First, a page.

House passes Georgia Power’s nuclear funding plan|
K. Patrick Jensen
Georgia Online News Service
After three hours of sometimes contentious debate, the Georgia House on Wednesday approved, 107-66, a measure that will result in rate hikes for most Georgia Power customers to fund future nuclear power plants.
The bill, already approved by the Senate, goes to Gov. Sonny Perdue.
The measure would allow Georgia Power to start charging "ratepayers" – which bill opponents said are mostly households and small businesses – a surcharge to pay financing charges on construction of two new nuclear reactors planned at Plant Vogtle near Augusta.
Collection would start in 2011, but the reactors wouldn't go online until 2016. Usually Georgia Power can only recoup plant construction costs when plants come online, according to precedents governed by its regulator for ratepayers, the Public Service Commission. The hike is calculated to start at $1.30 per month on an average family in 2011, growing to $9.30 by 2017.
Rep. Ben Harbin (R-Evans) told legislators the measure would save constituents $300 million by paying less interest over the life of the multi-billion dollar project. "It's a good way to pay for nuclear energy," he said.
Harbin emphasized the measure is just concerning funding while actual approval for construction would be decided by the federal government and the Public Service Commission. He said the action would help get better interest rates since the measure would be written into law instead of a decision by the PSC, which could change its mind.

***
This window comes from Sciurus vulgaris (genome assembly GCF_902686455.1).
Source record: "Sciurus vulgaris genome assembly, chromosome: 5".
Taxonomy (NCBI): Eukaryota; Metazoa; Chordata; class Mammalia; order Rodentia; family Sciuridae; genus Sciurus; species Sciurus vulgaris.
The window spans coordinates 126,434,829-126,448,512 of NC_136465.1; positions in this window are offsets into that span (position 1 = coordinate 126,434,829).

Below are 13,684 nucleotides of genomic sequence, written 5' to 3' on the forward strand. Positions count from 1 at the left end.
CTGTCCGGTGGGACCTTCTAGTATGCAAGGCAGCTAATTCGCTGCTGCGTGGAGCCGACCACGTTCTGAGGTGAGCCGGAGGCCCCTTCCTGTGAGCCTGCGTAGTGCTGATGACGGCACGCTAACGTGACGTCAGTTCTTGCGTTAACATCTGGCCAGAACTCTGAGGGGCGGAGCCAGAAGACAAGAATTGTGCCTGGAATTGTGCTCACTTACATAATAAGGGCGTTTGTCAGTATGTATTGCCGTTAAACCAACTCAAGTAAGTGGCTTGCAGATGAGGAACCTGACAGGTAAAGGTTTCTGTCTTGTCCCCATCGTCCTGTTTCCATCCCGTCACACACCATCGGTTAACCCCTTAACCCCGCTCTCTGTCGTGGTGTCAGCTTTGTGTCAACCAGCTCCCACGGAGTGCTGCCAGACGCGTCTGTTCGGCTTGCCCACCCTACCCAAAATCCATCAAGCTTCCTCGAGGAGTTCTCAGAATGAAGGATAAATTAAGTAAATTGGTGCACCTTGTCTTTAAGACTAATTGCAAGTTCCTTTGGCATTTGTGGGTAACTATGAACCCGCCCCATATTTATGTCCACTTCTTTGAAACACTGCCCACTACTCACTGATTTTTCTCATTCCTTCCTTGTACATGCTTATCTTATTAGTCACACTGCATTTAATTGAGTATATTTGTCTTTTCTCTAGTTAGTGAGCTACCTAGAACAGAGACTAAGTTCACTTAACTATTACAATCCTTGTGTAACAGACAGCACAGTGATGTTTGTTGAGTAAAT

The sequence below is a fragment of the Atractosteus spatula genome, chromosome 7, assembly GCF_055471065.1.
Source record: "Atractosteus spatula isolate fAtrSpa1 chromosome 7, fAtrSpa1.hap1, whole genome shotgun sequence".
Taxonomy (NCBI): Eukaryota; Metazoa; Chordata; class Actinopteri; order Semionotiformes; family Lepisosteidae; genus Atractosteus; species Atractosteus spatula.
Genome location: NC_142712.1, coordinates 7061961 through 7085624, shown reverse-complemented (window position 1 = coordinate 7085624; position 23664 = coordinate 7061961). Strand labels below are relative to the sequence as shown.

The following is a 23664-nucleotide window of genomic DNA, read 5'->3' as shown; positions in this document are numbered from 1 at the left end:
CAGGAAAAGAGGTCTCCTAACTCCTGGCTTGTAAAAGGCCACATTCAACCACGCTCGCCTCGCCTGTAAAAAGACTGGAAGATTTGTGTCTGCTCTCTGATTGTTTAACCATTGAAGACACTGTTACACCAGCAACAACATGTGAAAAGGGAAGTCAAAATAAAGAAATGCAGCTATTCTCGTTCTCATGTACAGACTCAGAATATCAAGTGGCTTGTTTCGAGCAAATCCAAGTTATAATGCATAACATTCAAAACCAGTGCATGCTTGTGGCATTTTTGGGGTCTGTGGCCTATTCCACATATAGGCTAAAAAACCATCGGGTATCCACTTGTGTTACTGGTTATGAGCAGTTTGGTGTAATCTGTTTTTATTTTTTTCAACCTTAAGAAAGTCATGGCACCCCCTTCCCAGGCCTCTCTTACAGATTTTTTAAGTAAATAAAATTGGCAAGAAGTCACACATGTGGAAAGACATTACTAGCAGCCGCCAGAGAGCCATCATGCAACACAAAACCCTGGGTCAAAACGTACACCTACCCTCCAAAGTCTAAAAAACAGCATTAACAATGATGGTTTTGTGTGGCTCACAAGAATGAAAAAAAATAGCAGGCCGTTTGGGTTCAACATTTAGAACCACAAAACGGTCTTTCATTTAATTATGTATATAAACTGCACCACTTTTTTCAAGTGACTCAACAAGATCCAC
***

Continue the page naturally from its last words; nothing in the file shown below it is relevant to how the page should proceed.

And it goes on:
But many legislators disagreed with taking the financing control away from the PSC not just for this project but future nuclear construction. The argued the PSC could be more flexible to changing financial times.
Instead, they argued, stockholders and big commercial users would benefit more from the action than homeowners and small businesses because of the way the act is worded. They also questioned why the measure was being considered relatively early in the legislative year when other House bills had not been decided.
Georgia Power has confirmed that about two-thirds of the $1.6 billion that would be raised will be passed on to shareholders as profits.
Rep. Brian Thomas (D-Lilburn) summarized the opposition by noting the bill "removes flexibility over financing if conditions change."
Some pointed toward Georgia Power's massive lobbying effort for the bill. "The last great Georgia superpower has an army of lobbyists and has nearly taken the capital," Thomas mused.
Questioning of Georgia Power's intentions caused Rep. Ed Setzler
(R-Acworth) to rise in defense of the utility as a company that supports communities. He pointed out average the shareholder is more than 63 years old and the teacher retirement system is a major investor as he decried what he called "class warfare" in attacking the bill. "This bill is a rising tide that lifts all ships," he said.
Rep. DuBose Porter (D-Dublin) questioned having citizens prepay costs during bad economic times and said the utility isn't the issue. "Georgia Power is good for Georgia but this bill is not," he said.
Rep. Hardie Davis (D-Gracewood) said the bill was not a partisan issue and his constituents near Augusta support the bill not only for the financing but for the jobs the project will bring.
Nuclear power is essential to help the nation be energy dependent, he said. "Nuclear alone won't get us there, but I guarantee we won't get there without it," he said.
K. Patrick Jensen is a former editor at The Atlanta Journal-Constitution who writes about faith and suburban issues. [full bio]